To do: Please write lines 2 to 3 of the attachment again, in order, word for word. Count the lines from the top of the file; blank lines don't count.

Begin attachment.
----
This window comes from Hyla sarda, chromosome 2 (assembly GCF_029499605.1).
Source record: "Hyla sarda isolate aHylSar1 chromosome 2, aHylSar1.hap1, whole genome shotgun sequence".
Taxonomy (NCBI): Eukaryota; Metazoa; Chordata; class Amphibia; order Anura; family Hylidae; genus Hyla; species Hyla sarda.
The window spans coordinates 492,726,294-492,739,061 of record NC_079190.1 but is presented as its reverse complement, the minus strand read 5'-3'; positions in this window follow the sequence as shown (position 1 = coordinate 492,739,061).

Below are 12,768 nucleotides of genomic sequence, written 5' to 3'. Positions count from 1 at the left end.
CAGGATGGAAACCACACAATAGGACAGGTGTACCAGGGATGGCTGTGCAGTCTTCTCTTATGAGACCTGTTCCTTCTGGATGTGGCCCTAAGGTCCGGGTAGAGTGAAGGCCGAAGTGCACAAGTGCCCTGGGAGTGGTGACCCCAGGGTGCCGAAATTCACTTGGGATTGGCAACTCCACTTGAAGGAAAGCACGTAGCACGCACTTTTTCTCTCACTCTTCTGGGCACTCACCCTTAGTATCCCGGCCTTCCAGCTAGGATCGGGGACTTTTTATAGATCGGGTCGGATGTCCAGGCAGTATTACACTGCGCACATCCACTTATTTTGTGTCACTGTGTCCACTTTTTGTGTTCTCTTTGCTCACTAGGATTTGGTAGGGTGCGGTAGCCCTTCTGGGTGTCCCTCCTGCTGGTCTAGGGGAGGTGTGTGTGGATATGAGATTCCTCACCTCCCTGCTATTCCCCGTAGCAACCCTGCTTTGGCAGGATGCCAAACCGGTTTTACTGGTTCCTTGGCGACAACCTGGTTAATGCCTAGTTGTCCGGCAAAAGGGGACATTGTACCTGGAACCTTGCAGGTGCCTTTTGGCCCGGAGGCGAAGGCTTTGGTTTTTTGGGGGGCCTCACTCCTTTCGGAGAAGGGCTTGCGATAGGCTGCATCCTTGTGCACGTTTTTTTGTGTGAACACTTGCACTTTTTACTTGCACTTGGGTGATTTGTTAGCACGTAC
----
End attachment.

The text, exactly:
Source record: "Hyla sarda isolate aHylSar1 chromosome 2, aHylSar1.hap1, whole genome shotgun sequence".
Taxonomy (NCBI): Eukaryota; Metazoa; Chordata; class Amphibia; order Anura; family Hylidae; genus Hyla; species Hyla sarda.